Alcoholism #3

This continues my story with alcoholism.  Post #1 here:

Post #2 here:                        

By now it had become apparent that I could no longer keep alcohol where I lived.  Whenever I started, it was too much of a crapshoot when I would stop, and occasionally it would be everything I had on hand until I blacked out.

I still thought I could control it and started to do what in hind sight was some very troubling behavior.  Basically I would buy those little shot bottles they sold at the gas station on my way home from work.  First it would be just three, a dollar each.  I’d pound them to get a good buzz that I would enjoy for a bit before turning in for the night.  Mainly would spend the time by myself playing video games.  Eventually 3 bottles crept to 4, then 5.  On the weekends, I figured out what would be a sufficient amount to drink for cheap that would give me a buzz for the whole afternoon.  Usually it’d be a pint of cheap whiskey.  As long as I didn’t leave home, I figured I was controlling it and no one was the wiser.  Work seemed to be going fine, I was a highly-functioning alcoholic.

I also talked about my past drinking problems at work events.  There was a lot of kudos for that, people said I was brave.  It was an expression of my internal guilt though, I never talked about how I was still drinking.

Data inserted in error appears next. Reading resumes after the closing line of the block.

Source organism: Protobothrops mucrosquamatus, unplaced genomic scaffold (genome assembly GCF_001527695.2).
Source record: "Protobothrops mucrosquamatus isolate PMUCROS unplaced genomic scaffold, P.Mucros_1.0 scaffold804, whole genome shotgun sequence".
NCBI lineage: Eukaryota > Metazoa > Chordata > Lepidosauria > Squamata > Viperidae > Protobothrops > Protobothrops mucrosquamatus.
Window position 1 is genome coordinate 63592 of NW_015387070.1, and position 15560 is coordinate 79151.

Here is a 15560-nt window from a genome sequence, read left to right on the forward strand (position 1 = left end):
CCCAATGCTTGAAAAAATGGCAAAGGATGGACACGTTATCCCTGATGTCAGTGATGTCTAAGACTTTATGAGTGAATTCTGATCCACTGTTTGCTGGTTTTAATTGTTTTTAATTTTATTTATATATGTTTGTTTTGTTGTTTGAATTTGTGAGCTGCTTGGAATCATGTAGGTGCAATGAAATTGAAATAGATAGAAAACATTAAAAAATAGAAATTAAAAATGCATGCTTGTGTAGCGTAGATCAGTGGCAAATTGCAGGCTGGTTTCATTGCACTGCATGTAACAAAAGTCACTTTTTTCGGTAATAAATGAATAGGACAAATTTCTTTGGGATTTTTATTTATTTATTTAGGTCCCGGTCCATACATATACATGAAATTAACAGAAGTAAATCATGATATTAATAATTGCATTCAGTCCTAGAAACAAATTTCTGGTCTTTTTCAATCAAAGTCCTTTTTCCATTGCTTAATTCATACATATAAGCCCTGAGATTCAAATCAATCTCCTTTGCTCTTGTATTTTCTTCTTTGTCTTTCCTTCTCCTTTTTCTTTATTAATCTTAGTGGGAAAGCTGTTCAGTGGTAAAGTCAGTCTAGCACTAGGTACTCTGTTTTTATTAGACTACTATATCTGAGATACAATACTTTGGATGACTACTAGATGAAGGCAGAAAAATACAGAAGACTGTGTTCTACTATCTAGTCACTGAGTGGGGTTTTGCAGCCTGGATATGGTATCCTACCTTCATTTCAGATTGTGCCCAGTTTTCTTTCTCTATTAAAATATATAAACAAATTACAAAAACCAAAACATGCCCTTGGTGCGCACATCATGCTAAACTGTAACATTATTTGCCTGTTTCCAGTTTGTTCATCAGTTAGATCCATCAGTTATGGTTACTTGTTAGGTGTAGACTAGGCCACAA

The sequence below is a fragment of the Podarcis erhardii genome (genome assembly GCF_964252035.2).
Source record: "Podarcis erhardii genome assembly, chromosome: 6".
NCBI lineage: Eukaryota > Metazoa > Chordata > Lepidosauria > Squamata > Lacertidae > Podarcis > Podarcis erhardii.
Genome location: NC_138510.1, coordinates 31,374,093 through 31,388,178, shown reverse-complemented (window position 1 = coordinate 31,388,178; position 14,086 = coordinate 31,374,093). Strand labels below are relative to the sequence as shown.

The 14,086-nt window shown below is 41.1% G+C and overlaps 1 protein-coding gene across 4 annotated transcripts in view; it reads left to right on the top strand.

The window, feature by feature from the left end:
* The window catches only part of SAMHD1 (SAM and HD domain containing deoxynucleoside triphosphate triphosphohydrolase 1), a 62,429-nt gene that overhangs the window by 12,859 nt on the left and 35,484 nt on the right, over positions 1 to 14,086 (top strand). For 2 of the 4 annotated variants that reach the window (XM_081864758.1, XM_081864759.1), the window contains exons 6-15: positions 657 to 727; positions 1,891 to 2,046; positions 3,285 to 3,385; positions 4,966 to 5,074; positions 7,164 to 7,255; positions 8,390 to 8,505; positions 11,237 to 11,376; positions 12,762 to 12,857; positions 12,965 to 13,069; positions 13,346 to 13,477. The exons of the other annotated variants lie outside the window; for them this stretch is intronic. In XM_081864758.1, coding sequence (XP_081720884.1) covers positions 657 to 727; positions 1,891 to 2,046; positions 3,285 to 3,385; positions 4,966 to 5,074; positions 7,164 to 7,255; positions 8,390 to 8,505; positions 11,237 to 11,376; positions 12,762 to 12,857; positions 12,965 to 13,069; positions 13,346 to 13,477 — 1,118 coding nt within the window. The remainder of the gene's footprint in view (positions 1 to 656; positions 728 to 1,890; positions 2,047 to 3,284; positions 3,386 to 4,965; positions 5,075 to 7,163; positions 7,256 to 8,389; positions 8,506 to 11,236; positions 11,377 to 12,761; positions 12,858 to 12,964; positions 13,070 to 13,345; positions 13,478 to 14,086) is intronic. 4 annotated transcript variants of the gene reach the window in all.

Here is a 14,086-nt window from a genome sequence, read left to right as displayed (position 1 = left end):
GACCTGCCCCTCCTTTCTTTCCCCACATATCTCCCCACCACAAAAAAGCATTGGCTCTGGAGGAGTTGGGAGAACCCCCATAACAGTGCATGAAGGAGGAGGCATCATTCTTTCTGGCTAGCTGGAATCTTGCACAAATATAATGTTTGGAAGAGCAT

An incident happened here that really troubled me.  I had to take a post-deployment health exam where they asked if I was drinking and how much.  I really, really didn’t want to go back through the alcoholics program and get forced back to AA meetings.  I also felt it would be potentially career impacting.  So I lied about how much I was drinking.  I had tried to mentally justify it at the time, that I didn’t trust the military system, but I couldn’t get past that it was a lie.  This was a big deal to me.  Integrity is a foundation of being a military officer, and I would have been kicked out of my commissioning source if I had ever been caught lying about something, it was something I had did my best to internalize.  But I had lied to cover up my alcoholism.  This broke me in a way, I was alone and being an officer was the last thing I had and I was a sham, a drunk and a liar.







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